[AttributeUsage(AttributeTargets.Class | AttributeTargets.Method, AllowMultiple = false, Inherited = true)]
  public class ApiValidateAntiForgeryToken : AuthorizeAttribute {
    public const string HeaderName = "X-RequestVerificationToken";

    private static string CookieName => AntiForgeryConfig.CookieName;

    public static string GenerateAntiForgeryTokenForHeader(HttpContext httpContext) {
      if (httpContext == null) {
        throw new ArgumentNullException(nameof(httpContext));
      }

      // check that if the cookie is set to require ssl then we must be using it
      if (AntiForgeryConfig.RequireSsl && !httpContext.Request.IsSecureConnection) {
        throw new InvalidOperationException("Cannot generate an Anti Forgery Token for a non secure context");
      }

      // try to find the old cookie token
      string oldCookieToken = null;
      try {
        var token = httpContext.Request.Cookies[CookieName];
        if (!string.IsNullOrEmpty(token?.Value)) {
          oldCookieToken = token.Value;
        }
      }
      catch {
        // do nothing
      }

      string cookieToken, formToken;
      AntiForgery.GetTokens(oldCookieToken, out cookieToken, out formToken);

      // set the cookie on the response if we got a new one
      if (cookieToken != null) {
        var cookie = new HttpCookie(CookieName, cookieToken) {
          HttpOnly = true,
        };
        // note: don't set it directly since the default value is automatically populated from the <httpCookies> config element
        if (AntiForgeryConfig.RequireSsl) {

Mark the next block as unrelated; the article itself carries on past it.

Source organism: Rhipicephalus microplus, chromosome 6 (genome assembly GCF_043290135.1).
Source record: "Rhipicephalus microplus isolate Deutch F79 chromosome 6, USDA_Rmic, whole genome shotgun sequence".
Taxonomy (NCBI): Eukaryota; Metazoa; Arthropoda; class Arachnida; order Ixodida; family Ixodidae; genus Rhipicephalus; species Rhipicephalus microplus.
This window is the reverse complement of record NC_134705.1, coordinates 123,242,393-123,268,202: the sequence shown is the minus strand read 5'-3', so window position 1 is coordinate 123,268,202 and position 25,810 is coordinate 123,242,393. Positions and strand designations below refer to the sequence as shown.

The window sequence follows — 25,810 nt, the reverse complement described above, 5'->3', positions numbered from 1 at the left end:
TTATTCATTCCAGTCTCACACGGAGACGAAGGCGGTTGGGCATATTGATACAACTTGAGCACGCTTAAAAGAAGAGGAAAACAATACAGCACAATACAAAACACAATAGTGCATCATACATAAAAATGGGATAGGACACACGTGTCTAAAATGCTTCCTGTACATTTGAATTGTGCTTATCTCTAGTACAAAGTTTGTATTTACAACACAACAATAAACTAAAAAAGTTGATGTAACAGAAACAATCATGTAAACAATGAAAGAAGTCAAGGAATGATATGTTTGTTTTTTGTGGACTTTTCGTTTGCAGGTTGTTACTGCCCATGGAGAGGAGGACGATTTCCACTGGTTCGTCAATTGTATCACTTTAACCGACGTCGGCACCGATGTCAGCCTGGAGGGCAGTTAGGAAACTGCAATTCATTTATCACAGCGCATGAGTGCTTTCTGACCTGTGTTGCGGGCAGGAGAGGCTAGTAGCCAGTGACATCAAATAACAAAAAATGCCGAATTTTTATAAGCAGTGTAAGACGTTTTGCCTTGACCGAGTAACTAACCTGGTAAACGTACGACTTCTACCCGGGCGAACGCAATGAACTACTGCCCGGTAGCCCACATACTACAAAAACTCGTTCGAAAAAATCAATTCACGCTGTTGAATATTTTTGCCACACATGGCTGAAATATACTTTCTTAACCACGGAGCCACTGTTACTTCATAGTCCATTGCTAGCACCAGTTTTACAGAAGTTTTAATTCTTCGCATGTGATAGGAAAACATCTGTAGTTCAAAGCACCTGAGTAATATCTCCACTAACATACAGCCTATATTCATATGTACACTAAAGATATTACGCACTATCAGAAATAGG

cookie.Secure = AntiForgeryConfig.RequireSsl;
        }
        httpContext.Response.Cookies.Set(cookie);
      }

      return formToken;
    }


    protected override bool IsAuthorized(HttpActionContext actionContext) {
      if (HttpContext.Current == null) {
        // we need a context to be able to use AntiForgery
        return false;
      }

      var headers = actionContext.Request.Headers;
      var cookies = headers.GetCookies();

      // check that if the cookie is set to require ssl then we must honor it
      if (AntiForgeryConfig.RequireSsl && !HttpContext.Current.Request.IsSecureConnection) {
        return false;
      }

      try {
        string cookieToken = cookies.Select(c => c[CookieName]).FirstOrDefault()?.Value?.Trim(); // this throws if the cookie does not exist
        string formToken = headers.GetValues(HeaderName).FirstOrDefault()?.Trim();

        if (string.IsNullOrEmpty(cookieToken) || string.IsNullOrEmpty(formToken)) {
          return false;
        }

        AntiForgery.Validate(cookieToken, formToken);
        return base.IsAuthorized(actionContext);
      }
      catch {
        return false;
      }
    }
  }

Then just decorate your controller or methods with [ApiValidateAntiForgeryToken]

And add to the razor file this to generate your token for javascript:

<script>
var antiForgeryToken = '@ApiValidateAntiForgeryToken.GenerateAntiForgeryTokenForHeader(HttpContext.Current)';
// your code here that uses such token, basically setting it as a 'X-RequestVerificationToken' header for any AJAX calls
</script>